what happens on discharge. In one of them, Our promise
to you, the NHS Trust states "we will deliver our services
in a way which is fair and safe, recognising the individual needs
of our patients and the potential of our staff".
282. There is no reference to the fact that patients
have "rights" as well as "needs" or that the
providers have a legal duty under the Human Rights Act. It
was thought by those present, however, that a bald reference to
"human rights" could be "off-putting" for
patients. We recommend that information on human rights
be presented by the NHS in an appropriate way to older people.
283. For care homes, information could be provided
as part of the information that homes are required, under the
national minimum standards, to make available to residents.
284. The Minister agreed that individuals should
be informed of their rights and responsibilities when entering
healthcare and that ideally this should be done not by giving
the older person a document, but by having a conversation with
285. Some witnesses advocated a bill of rights for
older people in healthcare.
This is supported by a survey by the Patients' Association.
The British Geriatrics Society suggested that:
Older persons receiving treatment in hospital or
in residential care could be better informed about human rights
] This could be achieved by a public information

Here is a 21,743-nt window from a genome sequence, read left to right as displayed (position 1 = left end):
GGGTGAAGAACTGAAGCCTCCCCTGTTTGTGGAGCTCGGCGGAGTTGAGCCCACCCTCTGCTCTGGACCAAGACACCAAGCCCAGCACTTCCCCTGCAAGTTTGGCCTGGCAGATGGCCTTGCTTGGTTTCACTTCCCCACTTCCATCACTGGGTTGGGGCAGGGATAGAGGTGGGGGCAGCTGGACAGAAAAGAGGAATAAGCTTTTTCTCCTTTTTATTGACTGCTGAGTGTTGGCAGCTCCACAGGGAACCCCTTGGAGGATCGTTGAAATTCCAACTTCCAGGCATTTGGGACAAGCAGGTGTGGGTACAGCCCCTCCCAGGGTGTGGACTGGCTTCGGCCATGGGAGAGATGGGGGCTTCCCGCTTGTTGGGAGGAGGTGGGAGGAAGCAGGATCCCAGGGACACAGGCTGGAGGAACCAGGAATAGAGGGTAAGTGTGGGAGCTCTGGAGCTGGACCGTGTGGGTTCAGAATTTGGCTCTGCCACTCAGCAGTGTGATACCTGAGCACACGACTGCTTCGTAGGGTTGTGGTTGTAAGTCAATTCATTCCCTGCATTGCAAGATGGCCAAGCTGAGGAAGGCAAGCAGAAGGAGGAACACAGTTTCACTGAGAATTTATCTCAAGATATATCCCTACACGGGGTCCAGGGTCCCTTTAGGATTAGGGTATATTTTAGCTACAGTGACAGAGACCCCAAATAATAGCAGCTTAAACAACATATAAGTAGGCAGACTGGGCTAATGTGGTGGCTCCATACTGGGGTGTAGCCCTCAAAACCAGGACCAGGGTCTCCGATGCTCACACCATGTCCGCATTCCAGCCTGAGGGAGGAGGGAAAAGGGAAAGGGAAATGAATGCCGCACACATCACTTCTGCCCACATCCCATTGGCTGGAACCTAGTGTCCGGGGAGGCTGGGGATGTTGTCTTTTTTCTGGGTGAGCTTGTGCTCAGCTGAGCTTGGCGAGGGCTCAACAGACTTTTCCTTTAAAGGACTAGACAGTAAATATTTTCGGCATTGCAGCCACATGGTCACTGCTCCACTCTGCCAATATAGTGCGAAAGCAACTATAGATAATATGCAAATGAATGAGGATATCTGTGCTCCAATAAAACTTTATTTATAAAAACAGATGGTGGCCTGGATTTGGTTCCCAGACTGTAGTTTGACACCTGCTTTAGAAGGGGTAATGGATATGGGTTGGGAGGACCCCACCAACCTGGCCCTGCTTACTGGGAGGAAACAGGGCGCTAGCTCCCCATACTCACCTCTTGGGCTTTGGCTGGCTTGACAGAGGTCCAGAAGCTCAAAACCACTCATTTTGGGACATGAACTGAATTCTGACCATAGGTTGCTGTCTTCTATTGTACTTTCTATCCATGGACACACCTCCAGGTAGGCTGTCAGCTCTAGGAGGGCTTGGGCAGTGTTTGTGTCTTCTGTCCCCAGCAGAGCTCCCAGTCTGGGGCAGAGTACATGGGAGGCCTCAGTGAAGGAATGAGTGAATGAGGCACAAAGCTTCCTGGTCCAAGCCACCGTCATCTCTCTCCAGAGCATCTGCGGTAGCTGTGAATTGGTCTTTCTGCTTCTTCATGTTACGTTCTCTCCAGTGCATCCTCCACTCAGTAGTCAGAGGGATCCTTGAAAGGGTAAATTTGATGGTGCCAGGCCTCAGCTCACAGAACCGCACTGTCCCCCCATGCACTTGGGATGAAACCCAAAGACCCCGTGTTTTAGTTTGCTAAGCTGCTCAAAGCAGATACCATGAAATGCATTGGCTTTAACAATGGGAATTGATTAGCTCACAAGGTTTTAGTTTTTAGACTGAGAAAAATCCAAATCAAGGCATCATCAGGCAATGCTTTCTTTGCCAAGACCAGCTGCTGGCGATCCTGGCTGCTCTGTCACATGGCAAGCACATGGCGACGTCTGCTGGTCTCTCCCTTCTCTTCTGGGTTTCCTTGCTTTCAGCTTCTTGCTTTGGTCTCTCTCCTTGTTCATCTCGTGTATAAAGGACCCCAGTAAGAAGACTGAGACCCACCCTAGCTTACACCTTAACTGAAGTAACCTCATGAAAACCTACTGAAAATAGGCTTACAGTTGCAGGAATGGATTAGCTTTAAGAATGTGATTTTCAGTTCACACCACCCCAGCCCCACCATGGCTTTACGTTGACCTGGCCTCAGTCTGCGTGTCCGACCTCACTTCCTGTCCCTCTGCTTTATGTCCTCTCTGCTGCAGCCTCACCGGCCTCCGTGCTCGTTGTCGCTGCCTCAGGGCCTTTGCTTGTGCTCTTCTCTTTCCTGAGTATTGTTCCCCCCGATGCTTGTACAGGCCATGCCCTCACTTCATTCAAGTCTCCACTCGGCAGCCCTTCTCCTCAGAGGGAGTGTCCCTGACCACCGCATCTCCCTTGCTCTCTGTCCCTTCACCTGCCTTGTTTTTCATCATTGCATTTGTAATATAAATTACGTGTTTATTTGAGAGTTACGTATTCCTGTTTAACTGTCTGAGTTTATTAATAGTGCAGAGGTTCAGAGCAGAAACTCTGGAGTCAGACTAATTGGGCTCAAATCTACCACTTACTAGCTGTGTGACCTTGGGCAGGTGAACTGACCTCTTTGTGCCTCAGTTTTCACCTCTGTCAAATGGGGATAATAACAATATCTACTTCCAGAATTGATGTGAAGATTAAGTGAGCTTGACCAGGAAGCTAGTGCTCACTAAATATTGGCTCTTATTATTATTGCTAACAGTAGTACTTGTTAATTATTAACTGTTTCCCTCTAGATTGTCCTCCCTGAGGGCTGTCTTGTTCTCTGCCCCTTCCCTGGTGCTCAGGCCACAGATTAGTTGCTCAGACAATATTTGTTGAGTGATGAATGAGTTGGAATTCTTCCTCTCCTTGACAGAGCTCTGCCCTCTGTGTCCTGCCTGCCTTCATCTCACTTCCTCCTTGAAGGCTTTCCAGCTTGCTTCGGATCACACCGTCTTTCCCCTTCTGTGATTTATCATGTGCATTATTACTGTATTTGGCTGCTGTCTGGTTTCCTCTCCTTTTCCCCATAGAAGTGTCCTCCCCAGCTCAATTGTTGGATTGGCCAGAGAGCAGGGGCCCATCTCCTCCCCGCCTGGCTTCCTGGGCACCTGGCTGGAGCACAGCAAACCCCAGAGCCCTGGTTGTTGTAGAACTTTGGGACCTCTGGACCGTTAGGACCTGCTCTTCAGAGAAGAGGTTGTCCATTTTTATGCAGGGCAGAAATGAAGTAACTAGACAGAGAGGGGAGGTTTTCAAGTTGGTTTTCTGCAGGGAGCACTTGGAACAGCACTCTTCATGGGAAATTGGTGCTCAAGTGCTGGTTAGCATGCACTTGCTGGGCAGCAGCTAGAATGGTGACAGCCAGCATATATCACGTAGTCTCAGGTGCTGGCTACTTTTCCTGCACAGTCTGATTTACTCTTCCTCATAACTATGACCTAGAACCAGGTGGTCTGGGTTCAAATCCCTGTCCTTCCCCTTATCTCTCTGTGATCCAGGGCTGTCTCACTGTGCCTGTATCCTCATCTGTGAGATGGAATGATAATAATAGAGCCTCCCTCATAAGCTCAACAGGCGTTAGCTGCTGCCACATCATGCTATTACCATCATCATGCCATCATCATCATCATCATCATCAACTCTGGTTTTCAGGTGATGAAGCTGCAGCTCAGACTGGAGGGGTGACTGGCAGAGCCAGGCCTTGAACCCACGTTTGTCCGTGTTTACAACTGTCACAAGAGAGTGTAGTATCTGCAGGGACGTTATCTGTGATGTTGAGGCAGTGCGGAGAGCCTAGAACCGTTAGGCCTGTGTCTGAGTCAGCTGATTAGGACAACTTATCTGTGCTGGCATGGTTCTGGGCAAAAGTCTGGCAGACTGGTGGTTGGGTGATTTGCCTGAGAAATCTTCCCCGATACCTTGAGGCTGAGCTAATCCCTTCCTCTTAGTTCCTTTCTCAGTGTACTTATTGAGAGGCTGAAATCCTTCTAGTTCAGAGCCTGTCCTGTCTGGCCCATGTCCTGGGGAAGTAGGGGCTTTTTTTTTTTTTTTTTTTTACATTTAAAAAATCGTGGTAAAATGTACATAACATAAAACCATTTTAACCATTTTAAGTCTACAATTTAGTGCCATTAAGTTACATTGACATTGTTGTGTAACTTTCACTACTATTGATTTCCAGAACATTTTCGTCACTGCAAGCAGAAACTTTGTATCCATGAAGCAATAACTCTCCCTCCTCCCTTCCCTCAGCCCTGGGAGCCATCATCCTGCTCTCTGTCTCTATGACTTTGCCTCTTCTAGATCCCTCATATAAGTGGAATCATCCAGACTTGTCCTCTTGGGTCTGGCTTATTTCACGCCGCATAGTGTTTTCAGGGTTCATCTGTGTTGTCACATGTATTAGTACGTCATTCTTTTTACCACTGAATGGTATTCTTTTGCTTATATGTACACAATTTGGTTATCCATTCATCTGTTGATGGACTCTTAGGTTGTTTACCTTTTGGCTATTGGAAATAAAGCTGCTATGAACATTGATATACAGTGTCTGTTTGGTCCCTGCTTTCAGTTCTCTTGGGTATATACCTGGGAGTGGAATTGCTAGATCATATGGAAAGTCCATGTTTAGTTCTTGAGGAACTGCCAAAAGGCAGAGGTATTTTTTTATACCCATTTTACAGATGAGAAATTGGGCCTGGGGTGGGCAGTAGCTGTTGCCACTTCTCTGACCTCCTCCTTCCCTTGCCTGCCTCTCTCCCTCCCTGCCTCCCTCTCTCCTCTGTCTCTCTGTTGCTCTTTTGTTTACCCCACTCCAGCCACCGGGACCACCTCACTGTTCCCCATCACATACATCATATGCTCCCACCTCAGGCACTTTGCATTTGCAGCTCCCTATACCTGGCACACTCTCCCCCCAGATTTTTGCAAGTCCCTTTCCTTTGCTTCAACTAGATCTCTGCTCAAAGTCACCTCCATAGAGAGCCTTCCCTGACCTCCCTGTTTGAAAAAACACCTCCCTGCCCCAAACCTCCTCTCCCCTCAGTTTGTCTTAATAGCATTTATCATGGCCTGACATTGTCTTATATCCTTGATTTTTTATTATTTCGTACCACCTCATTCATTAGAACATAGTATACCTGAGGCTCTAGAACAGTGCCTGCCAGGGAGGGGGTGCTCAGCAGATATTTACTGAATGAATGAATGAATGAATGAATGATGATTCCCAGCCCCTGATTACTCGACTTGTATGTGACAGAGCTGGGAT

campaign and/or a Bill of Rights for older frail persons entering
hospital or a care home.
286. As part of its evidence, the British Geriatrics
Society appended, as a good practice example, US Federal law requirements
for nursing homes which state that "Federal law requires
a nursing home to care for its residents in a way that promotes
their quality of life."
287. The listed rights under US law are comparable
in content to those contained in the Department of Health's national
minimum standards but the difference is that they are contained
in primary legislation.
288. We recommend that information on the human
rights of older people and the duties of service providers as
"public authorities" under the HRA be provided to older
people, in an accessible form, on entry to the care home or hospital.
The applicable care standards for hospitals and care homes
should be revised to require that service providers make specific
reference to an individual's human rights and the avenue for making